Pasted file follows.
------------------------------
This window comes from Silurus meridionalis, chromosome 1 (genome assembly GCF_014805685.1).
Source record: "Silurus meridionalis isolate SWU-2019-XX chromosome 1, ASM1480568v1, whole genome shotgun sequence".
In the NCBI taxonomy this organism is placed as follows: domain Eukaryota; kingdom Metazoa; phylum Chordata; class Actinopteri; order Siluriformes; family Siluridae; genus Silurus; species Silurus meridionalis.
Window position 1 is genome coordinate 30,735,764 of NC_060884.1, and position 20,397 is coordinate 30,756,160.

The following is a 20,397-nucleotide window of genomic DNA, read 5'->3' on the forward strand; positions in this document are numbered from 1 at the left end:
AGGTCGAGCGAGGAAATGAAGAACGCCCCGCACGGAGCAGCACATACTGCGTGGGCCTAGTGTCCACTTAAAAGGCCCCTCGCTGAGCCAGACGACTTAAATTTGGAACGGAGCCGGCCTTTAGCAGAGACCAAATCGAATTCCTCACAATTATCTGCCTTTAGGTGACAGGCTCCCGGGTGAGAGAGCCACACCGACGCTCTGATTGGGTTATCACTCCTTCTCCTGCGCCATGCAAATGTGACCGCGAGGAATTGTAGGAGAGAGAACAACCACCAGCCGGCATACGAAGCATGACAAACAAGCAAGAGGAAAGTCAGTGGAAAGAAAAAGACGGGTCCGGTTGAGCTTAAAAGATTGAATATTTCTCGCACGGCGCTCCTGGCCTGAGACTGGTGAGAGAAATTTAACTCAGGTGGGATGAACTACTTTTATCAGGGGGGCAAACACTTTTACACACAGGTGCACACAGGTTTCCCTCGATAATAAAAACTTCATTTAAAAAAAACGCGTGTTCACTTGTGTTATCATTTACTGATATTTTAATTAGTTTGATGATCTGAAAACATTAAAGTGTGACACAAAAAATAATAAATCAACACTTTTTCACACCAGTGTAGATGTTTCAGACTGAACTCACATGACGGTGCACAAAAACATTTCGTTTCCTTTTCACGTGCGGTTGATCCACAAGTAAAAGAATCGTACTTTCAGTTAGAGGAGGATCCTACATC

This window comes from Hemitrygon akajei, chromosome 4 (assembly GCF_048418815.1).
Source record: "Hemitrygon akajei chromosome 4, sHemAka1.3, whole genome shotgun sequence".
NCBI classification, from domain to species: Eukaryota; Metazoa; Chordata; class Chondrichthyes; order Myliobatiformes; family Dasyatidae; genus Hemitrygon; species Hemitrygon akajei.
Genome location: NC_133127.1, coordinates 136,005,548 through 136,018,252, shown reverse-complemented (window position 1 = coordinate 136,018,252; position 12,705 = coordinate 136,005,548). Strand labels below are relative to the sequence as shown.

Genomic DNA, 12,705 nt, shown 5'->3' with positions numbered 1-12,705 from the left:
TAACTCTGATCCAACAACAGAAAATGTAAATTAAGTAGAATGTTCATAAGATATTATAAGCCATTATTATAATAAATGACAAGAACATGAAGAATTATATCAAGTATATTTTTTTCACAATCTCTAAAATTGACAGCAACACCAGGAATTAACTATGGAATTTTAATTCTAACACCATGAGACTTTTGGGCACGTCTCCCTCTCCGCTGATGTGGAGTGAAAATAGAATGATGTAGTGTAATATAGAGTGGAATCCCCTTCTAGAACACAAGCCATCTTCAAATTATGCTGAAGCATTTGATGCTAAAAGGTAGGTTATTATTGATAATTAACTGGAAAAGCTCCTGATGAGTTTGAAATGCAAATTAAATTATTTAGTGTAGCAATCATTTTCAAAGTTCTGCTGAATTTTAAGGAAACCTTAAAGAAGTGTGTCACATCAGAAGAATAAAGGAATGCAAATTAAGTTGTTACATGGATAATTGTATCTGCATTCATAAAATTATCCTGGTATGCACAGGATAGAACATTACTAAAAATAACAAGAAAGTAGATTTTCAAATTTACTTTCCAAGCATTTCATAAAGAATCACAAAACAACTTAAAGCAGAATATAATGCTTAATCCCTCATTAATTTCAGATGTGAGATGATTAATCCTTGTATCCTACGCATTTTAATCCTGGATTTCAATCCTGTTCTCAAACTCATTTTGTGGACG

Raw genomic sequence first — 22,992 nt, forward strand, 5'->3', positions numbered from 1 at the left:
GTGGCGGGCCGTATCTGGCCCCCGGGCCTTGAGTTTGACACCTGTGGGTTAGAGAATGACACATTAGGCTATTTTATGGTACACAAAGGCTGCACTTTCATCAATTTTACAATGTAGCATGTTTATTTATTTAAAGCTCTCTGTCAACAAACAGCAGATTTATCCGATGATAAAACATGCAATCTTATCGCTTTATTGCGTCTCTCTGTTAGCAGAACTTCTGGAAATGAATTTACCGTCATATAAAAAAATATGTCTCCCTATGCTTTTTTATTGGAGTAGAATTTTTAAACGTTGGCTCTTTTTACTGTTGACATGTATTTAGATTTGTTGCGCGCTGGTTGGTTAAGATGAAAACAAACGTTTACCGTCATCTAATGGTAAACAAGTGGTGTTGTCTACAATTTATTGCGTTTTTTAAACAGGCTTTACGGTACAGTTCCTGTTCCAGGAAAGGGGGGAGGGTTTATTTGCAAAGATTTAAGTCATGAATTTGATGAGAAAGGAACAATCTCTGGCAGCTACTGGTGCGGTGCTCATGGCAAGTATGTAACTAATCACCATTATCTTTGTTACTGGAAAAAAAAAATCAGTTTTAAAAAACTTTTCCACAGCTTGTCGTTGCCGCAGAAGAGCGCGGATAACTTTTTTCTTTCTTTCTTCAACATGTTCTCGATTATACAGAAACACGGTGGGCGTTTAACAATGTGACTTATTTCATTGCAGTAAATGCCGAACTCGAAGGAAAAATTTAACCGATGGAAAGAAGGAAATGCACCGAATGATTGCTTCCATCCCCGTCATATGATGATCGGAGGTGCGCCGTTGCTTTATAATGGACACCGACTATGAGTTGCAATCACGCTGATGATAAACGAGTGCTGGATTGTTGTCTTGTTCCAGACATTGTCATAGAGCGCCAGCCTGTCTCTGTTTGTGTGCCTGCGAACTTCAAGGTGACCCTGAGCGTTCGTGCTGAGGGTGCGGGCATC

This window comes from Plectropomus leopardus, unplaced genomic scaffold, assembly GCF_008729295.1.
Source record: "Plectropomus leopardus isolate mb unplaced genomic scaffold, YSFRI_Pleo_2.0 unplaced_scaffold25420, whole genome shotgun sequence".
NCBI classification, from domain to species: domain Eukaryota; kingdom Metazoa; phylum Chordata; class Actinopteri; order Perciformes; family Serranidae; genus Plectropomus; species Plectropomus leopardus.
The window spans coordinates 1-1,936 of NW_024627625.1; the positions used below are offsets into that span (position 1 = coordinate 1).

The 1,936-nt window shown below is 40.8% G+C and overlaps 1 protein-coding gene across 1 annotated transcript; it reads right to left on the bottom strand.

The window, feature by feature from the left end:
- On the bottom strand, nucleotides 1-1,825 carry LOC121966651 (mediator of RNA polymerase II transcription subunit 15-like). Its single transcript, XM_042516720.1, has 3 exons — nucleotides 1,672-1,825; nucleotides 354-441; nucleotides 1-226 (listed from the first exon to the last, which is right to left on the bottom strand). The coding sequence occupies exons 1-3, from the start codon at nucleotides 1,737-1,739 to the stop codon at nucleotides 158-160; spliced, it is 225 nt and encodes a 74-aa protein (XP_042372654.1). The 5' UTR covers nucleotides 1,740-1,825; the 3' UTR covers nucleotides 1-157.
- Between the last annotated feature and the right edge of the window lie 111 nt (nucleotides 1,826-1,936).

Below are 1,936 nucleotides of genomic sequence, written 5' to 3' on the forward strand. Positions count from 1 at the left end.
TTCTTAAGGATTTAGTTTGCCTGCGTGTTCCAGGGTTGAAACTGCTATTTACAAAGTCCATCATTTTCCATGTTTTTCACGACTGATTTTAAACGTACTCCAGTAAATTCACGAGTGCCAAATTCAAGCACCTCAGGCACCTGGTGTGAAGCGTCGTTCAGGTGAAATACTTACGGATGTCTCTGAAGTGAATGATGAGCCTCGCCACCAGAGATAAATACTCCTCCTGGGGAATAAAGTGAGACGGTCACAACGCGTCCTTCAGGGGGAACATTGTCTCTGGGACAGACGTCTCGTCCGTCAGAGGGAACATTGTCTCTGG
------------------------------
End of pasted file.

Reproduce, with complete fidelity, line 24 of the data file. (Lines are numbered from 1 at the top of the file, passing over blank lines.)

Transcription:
TTCTTAAGGATTTAGTTTGCCTGCGTGTTCCAGGGTTGAAACTGCTATTTACAAAGTCCATCATTTTCCATGTTTTTCACGACTGATTTTAAACGTACTCCAGTAAATTCACGAGTGCCAAATTCAAGCACCTCAGGCACCTGGTGTGAAGCGTCGTTCAGGTGAAATACTTACGGATGTCTCTGAAGTGAATGATGAGCCTCGCCACCAGAGATAAATACTCCTCCTGGGGAATAAAGTGAGACGGTCACAACGCGTCCTTCAGGGGGAACATTGTCTCTGGGACAGACGTCTCGTCCGTCAGAGGGAACATTGTCTCTGG